In my role as Executive Director, I oversee all aspects of operations, which includes animal care, cruelty investigations, humane education, marketing and communications, public affairs, human resources, finance and administration and fund development. I support the Provincial Society and its network of Branches. In the last year in particular, I have been spending a great deal of time working on engagement with various stakeholders who have a role to play in animal welfare. This list includes, but is not limited to political leaders, municipal units, veterinary associations and police services. I have also been spending a great deal of time working with our Board of Directors on a new governance model to increase compliance and allow for greater standardization across our network of Branches.

How many dogs a week would you say the SPCA processes?
The Nova Scotia SPCA has a relative capacity, which includes both shelters and foster based branches. Our annual intake is close to 8,000. Our hard capacity for dogs at any time is 143 and it is 566 for cats.

How does the volunteer dog-walking program work? Can teens participate?
It depends on the Branch, but generally all of our Branches accept the generous assistance of volunteers who are keen to help give some love and social time to the dogs in our care. Because these activities are generally adhoc in nature, volunteers may be asked to sign in, leave some ID with us and receive some coaching from staff or volunteers in animal care. Many volunteers walk many animals each day, which helps our dogs become socialized. With improved behaviour, their prognosis for a quick adoption also increases. At this time, we accept the assistance of youth under 18 with the help of a guardian/parent.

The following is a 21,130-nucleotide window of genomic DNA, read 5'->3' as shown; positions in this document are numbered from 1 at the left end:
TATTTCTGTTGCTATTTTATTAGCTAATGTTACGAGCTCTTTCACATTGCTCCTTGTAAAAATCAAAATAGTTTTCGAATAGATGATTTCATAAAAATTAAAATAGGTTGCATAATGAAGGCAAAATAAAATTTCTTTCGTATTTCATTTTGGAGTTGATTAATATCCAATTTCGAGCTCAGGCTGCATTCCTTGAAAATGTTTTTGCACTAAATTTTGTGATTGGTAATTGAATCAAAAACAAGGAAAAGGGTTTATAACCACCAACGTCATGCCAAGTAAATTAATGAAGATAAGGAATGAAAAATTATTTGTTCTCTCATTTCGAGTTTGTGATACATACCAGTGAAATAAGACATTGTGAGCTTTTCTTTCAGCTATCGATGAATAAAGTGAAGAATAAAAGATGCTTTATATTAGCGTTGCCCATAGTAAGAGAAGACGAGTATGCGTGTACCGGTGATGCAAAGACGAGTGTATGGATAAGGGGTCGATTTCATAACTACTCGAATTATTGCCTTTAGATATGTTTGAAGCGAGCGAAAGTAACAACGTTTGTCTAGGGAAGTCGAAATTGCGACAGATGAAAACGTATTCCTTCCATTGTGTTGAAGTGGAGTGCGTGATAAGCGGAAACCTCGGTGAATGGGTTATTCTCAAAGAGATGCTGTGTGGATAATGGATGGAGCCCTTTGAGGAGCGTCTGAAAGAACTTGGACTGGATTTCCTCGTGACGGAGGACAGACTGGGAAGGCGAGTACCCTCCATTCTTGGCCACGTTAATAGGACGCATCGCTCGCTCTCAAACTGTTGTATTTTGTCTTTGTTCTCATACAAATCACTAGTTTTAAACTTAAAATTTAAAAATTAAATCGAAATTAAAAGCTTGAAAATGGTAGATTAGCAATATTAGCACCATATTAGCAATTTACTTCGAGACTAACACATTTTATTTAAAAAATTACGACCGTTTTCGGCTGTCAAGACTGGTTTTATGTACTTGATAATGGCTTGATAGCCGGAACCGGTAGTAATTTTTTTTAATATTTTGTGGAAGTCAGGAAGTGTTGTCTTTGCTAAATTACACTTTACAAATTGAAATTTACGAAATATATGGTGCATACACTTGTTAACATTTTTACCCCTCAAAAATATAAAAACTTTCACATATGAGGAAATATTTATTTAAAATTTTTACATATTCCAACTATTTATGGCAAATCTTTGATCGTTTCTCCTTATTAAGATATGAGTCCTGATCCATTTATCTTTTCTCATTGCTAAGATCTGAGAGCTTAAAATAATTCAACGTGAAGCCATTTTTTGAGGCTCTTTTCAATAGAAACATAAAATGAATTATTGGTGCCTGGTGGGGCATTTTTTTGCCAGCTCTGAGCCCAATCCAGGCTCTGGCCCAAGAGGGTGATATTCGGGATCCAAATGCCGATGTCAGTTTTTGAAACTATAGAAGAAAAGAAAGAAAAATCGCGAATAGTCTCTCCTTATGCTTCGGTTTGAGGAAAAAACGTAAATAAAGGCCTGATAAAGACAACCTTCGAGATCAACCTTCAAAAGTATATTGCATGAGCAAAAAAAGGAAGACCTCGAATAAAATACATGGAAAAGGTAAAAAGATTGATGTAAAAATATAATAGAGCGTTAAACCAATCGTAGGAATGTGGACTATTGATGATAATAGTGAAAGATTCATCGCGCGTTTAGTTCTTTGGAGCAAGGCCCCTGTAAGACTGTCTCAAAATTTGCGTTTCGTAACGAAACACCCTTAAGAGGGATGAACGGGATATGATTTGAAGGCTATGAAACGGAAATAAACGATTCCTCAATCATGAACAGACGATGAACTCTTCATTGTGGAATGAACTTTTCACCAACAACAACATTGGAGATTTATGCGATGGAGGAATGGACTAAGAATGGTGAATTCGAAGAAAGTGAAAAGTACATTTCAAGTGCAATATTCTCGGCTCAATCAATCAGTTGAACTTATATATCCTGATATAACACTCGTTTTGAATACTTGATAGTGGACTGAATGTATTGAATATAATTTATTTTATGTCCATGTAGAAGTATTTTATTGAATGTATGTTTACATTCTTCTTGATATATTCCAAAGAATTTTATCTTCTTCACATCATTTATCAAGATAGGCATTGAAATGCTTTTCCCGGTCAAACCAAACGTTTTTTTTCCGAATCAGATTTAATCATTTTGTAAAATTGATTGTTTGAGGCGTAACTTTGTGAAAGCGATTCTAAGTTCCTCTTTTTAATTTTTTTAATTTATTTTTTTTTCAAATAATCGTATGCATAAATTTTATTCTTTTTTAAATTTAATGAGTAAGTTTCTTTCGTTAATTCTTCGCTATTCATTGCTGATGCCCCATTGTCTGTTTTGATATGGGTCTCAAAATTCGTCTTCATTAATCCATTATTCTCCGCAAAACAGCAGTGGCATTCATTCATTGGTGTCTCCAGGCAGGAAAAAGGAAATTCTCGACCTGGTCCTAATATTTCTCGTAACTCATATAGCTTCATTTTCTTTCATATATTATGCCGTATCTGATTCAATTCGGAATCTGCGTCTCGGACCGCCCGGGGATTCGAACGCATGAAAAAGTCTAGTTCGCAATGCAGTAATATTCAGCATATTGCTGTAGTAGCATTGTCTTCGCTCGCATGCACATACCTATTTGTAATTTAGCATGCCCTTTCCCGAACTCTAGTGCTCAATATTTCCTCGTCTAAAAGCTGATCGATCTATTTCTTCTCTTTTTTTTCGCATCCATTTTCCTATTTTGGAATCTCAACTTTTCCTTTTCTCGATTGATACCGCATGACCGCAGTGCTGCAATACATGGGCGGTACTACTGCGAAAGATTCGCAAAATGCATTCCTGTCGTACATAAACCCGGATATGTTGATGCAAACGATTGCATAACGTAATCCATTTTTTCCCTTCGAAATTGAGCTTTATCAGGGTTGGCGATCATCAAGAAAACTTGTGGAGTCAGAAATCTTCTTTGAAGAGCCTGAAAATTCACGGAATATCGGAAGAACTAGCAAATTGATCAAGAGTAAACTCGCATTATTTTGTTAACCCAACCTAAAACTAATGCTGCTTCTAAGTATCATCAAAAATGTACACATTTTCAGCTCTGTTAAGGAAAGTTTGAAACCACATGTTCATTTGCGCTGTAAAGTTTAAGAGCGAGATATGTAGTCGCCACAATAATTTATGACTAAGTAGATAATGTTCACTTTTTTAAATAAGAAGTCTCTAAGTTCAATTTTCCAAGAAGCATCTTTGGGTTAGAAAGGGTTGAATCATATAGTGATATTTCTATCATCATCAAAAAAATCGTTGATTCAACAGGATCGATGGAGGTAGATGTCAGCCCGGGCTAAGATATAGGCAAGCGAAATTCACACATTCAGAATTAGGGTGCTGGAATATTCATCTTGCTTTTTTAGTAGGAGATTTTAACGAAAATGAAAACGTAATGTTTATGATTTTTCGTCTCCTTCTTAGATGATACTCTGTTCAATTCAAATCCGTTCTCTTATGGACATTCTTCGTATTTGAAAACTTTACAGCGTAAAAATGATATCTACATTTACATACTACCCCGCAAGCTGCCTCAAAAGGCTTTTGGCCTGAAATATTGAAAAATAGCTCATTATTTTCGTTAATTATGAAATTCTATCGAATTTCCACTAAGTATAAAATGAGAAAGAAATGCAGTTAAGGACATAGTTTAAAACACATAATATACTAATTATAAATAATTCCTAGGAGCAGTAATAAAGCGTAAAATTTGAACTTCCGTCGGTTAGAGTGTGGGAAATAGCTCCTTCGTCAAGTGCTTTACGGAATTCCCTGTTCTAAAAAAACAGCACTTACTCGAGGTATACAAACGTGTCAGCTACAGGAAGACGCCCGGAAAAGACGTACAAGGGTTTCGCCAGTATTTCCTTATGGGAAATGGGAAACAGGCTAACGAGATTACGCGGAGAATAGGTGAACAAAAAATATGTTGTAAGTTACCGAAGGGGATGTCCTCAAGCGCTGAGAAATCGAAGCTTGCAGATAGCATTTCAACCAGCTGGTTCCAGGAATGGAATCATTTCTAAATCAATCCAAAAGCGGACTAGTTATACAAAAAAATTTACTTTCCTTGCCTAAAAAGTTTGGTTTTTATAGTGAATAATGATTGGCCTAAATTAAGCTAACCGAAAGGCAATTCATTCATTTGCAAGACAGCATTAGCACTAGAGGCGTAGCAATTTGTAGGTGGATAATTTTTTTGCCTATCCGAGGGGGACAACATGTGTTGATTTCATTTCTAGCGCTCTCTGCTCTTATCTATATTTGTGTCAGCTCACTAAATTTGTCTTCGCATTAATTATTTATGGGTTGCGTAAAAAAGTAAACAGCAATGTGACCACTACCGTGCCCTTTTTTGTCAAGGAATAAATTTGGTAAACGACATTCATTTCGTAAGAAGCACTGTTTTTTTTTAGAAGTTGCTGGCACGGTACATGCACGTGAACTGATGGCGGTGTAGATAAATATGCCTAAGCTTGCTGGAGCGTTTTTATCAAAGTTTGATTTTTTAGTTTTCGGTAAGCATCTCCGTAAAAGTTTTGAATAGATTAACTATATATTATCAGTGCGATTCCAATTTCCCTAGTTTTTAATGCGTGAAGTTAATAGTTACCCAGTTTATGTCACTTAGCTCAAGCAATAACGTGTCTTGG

It’s hard to pick a favorite but can you tell the readers about one special dog that came into the SPCA that captured your heart and why?
There are many wonderful stories and it is hard to pick just one. A recent case we had involving 27 pure bred huskies comes to mind. They were found in deplorable conditions at the hands of an irresponsible breeder. The case took nearly 8 months of hard work by our investigators and resulted in a conviction with a sentence of a prohibition of ownership. The accused also covered all vet costs. The accused actually pled guilty on the first appearance due to the strength of the case. The huskies required a great deal of time in foster care, because they needed to learn to be pets. Absolutely beautiful dogs. They are now in loving forever homes.

The SPCA is an animal shelter and needs funding how can donors donate and what at this time is needed most for the shelter?
Our area of greatest need is actually cruelty investigations. We only receive $3,000 from the provincial government and our budget for province-wide investigations is approximately $500,000. The quiet work that our investigators do behind the scenes is often shadowed by the higher profile of our wonderful shelters. Donors can best support us by visiting on line and donating via Canada Helps. They can target that donation to animal care, cruelty investigations or the area of greatest need. www.spcans.ca.




3 comments:

Alysia said...

Renee,

Thank you for sharing information about the plight of shelter animals. My oldest also volunteers at a shelter and we have several rescue pets at our house, so it's an issue near and dear to my heart.

~Alysia

PJ Sharon said...

What a daunting problem and an inspiring group of people. What you do for our furry friends is amazing. My dog, ZAK and I thank you.

Bonnie Staring said...

Great interview, Renee! Wow, I always knew that everyone involved with animal shelters worked hard, but I didn't realize the full scope of all the great work everyone did. So glad the breeder was convicted! All of our pets have always come from shelters (even two hamsters) and we wouldn't have it any other way.